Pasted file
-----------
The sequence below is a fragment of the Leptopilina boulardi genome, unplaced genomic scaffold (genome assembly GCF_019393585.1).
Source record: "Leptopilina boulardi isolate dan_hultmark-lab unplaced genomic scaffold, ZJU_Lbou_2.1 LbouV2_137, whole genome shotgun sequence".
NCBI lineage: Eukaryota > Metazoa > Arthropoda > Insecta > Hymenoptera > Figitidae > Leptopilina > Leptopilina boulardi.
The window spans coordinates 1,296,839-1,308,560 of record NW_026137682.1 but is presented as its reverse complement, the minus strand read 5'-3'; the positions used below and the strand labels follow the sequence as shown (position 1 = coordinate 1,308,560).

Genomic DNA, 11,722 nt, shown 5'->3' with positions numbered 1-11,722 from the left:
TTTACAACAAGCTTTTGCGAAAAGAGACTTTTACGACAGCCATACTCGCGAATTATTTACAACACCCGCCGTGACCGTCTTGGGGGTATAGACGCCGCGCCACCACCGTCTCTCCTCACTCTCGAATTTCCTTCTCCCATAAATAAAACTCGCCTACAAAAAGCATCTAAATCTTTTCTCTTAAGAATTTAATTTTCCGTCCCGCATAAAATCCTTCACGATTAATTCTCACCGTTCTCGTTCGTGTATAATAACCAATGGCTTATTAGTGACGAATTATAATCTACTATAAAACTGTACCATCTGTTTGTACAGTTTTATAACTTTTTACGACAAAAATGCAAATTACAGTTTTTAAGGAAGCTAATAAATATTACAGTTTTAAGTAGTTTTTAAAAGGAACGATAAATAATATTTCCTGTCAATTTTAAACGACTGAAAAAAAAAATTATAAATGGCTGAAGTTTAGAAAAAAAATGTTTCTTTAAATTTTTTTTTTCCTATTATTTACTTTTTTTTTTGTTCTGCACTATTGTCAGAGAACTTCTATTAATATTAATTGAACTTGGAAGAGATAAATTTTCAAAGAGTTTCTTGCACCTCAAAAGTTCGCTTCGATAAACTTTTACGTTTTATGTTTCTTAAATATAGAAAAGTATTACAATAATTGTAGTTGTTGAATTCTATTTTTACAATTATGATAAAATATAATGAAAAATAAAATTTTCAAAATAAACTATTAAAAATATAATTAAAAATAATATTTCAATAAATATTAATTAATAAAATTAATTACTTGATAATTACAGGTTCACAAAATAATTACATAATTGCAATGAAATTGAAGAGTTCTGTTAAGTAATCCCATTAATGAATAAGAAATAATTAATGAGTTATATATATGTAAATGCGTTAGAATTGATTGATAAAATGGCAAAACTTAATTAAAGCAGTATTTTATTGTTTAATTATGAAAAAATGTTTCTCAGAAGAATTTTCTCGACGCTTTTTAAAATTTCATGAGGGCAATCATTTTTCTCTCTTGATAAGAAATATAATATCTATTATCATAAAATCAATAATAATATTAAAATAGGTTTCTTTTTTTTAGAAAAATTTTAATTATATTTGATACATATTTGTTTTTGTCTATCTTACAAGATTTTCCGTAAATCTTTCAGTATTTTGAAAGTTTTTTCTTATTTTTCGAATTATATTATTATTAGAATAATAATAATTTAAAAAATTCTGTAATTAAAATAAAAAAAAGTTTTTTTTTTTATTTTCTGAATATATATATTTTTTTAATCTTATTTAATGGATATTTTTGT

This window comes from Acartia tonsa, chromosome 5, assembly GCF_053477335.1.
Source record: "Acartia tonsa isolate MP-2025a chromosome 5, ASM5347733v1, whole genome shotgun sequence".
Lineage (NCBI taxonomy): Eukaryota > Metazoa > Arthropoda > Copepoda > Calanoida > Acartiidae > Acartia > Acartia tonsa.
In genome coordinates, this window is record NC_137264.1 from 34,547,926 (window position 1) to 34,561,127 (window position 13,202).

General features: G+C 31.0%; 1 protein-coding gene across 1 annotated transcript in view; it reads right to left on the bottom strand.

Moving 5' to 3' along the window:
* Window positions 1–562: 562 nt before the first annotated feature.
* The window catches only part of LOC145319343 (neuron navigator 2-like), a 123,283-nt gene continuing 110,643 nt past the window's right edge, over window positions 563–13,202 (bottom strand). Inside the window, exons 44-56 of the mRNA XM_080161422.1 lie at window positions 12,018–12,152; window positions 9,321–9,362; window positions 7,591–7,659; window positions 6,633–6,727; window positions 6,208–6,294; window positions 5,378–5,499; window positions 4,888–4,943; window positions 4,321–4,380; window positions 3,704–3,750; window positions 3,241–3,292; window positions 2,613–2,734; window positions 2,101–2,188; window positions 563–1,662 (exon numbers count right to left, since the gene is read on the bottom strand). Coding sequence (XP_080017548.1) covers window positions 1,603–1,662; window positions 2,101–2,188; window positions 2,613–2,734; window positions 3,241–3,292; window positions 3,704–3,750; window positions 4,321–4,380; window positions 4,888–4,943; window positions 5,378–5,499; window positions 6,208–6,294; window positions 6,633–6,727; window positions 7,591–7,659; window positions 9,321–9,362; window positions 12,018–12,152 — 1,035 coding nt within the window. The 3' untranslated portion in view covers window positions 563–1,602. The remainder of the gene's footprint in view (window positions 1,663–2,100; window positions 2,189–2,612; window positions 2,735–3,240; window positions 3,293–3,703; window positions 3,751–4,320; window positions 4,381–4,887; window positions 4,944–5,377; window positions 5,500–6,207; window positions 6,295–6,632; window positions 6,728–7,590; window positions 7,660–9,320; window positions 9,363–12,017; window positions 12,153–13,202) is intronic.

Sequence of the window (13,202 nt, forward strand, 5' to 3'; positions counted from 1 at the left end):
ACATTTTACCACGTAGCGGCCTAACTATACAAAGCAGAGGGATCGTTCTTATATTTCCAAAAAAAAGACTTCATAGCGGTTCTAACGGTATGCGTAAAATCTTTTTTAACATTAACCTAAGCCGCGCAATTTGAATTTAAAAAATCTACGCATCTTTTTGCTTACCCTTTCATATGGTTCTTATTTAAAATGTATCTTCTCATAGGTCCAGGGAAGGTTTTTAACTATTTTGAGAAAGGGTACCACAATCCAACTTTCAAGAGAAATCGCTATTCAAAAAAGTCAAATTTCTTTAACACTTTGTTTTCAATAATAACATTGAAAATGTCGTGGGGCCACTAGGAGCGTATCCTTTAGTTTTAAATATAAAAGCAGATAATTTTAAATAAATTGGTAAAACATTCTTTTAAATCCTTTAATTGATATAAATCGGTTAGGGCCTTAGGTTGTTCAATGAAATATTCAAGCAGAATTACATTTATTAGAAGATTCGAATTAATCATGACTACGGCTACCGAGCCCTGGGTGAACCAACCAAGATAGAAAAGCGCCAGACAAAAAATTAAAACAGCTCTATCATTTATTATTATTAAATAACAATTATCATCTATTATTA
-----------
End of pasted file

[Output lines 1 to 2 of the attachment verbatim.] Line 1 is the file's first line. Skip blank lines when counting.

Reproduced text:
The sequence below is a fragment of the Leptopilina boulardi genome, unplaced genomic scaffold (genome assembly GCF_019393585.1).
Source record: "Leptopilina boulardi isolate dan_hultmark-lab unplaced genomic scaffold, ZJU_Lbou_2.1 LbouV2_137, whole genome shotgun sequence".